As your bump becomes more prominent, your centre of gravity will shift and you may find that your balance is not what it was. Now could be the time to start delegating certain household tasks, such as those involving climbing ladders and heavy lifting.

Cleaning the bathroom could be a thing of the past as well because some chemicals in cleaning products are potentially dangerous for pregnant women to inhale and changing the cat litter is also out because of the risk of contracting toxoplasmosis from cat faeces.

All in all, it’s time for you to rest a bit more as your body copes with the changes brought about by pregnancy.

Important issues this week

By week 18 you will probably find yourself needing to move into maternity clothes. Accommodating your bump comfortably is a priority now and there’s no need to order online or seek out specialist shops. In recent years most high street clothes retailers have expanded their range to include maternity wear. Choose yourself a capsule wardrobe with the right clothes for your lifestyle. Layering tops is a great way of covering your bump.

But if you feel like showing it off, why not – maternity clothes are no longer the ginormous smocks of the past. As long as your clothing is not too restrictive, and you can breathe easily and your circulation is not cut off, todays styles actively encourage enhancement of your growing bump.

Keeping fit, staying healthy

By now morning sickness is hopefully a distant memory and you might even find that your appetite is increasing. As you start to eat more, stick to healthy choices wherever possible.

The odd pizza or slice of cake isn’t going to cause harm to you or your baby, but your main meals should be nutritious and balanced, think lean meats, fish, vegetables, pulses and wholegrains.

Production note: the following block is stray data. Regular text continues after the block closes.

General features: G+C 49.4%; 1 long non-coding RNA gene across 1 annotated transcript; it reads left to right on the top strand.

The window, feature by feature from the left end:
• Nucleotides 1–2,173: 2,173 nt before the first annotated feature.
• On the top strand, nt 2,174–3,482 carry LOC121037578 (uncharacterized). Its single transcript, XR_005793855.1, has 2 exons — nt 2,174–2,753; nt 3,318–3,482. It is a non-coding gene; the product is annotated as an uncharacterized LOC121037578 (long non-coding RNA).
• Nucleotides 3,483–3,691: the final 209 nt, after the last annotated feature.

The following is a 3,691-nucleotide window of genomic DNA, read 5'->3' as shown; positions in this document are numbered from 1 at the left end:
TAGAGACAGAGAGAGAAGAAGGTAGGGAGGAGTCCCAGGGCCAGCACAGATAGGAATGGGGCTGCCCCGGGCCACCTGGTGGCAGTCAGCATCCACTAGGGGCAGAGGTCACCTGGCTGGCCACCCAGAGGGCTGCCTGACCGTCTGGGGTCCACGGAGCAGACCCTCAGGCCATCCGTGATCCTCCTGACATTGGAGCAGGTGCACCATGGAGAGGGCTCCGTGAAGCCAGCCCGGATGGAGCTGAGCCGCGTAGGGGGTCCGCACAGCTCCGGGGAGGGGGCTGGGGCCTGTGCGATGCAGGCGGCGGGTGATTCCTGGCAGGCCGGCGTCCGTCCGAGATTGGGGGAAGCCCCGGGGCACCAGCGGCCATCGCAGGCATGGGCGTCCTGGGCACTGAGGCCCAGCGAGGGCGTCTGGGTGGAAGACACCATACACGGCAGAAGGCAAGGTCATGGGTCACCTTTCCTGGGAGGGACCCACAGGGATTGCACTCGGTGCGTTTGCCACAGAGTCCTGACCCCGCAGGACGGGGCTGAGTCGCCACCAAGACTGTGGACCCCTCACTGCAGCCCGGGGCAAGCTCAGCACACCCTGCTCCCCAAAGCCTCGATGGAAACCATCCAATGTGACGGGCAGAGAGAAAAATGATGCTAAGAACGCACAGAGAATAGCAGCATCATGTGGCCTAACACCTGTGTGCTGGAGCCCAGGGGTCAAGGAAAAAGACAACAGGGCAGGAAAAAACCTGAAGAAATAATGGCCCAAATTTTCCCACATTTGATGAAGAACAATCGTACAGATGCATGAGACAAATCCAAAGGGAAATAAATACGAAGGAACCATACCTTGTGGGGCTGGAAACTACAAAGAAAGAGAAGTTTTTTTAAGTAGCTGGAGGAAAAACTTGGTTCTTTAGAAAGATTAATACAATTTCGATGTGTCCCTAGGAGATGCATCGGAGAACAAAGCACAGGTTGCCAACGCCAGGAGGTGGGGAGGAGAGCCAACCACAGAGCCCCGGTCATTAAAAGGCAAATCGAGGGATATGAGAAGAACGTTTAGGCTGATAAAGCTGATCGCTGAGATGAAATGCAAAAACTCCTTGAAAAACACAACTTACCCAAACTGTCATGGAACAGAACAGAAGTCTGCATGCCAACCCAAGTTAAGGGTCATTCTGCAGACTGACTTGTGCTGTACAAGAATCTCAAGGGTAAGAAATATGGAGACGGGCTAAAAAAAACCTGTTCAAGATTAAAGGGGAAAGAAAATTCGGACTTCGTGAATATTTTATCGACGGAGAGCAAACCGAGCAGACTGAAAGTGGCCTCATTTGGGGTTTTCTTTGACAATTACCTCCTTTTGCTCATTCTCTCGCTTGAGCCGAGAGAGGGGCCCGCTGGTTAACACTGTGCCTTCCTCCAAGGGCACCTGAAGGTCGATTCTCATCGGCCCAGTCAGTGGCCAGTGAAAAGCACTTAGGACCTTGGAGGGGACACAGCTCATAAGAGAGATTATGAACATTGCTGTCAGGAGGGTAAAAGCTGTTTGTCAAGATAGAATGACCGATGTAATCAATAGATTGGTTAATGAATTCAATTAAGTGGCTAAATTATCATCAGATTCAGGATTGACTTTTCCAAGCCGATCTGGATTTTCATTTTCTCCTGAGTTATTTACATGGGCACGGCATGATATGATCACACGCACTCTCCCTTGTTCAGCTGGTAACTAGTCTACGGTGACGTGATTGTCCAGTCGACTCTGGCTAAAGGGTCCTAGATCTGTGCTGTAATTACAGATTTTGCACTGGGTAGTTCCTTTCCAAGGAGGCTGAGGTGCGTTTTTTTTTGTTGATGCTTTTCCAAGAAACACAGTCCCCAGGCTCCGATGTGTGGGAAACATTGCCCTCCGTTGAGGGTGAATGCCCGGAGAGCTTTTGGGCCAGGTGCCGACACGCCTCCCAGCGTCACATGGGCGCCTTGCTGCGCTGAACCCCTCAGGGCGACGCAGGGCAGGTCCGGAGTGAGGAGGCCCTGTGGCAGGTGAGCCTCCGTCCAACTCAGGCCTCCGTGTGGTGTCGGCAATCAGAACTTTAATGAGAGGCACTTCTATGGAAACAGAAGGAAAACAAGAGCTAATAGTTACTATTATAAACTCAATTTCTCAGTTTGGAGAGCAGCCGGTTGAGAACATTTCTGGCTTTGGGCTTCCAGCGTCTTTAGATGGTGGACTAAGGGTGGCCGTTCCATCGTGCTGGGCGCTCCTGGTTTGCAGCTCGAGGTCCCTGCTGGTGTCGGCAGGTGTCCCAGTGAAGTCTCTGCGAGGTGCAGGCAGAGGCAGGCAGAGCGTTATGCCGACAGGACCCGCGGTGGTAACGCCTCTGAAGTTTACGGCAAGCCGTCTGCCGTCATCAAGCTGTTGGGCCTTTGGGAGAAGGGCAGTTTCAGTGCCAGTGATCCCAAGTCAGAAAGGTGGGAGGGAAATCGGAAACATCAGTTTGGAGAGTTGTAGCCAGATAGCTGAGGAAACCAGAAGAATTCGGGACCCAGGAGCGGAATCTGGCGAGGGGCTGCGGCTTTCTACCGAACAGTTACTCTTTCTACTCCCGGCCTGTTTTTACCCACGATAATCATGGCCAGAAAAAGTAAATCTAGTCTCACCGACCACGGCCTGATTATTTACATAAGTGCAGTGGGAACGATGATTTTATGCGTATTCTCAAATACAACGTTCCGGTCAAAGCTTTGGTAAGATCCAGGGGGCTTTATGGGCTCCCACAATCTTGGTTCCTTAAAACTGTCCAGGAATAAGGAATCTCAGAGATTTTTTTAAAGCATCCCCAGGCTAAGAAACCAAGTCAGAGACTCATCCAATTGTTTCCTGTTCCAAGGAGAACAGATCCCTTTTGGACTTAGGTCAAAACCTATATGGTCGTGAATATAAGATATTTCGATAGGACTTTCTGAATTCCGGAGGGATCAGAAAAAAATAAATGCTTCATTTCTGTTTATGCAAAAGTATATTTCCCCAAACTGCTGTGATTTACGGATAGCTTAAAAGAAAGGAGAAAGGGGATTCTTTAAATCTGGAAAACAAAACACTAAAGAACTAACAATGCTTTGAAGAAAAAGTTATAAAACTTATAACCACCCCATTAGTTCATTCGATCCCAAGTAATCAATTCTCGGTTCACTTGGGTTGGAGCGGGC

Taking regular exercise is recommended as the extra pressure on your circulatory system can result in varicose veins. But as we keep saying, even a short walk in the fresh air is better than no exercise at all, so there’s really no excuse not to get at least a little exercise.

Looking forward; planning ahead

Your anomaly scan (often referred to as the twenty week scan) could be any time from now on so it’s a good idea to have a think about how you might cope with the findings. Knowing about the scan and what the sonographer will be looking for can be a bit frightening, but most of the conditions are extremely rare. You might also want to discuss whether or not you want to know the sex (as it can sometimes be spotted at this upcoming 20-week scan). Couples sometimes conflict over this issue, but discussing it beforehand should iron out any issues.

Important – If you or your child are unwell you should seek medical advice from a professional – contact your GP or visit an A&E department in an emergency. While My BabyManual strives to provide dependable and trusted information on pregnancy and childcare 24/7 via our website pages, we cannot provide individual answers to specific healthcare questions.
Please sign in to comment on this article.
Be the first to write a comment on this article.

Fitness and exercise

Tai chi is all about balance, breath and being grounded: three essential q...

Read More

Complications

Smoking during pregnancy is fraught with risks, Find out what they are and...

Read More

Mums perspective

One mother recalls what it was like coming to term with unexpected news at...

Read More

Week 18

Your pre-pregnancy BMI is important when considering how much weight gain ...

Read More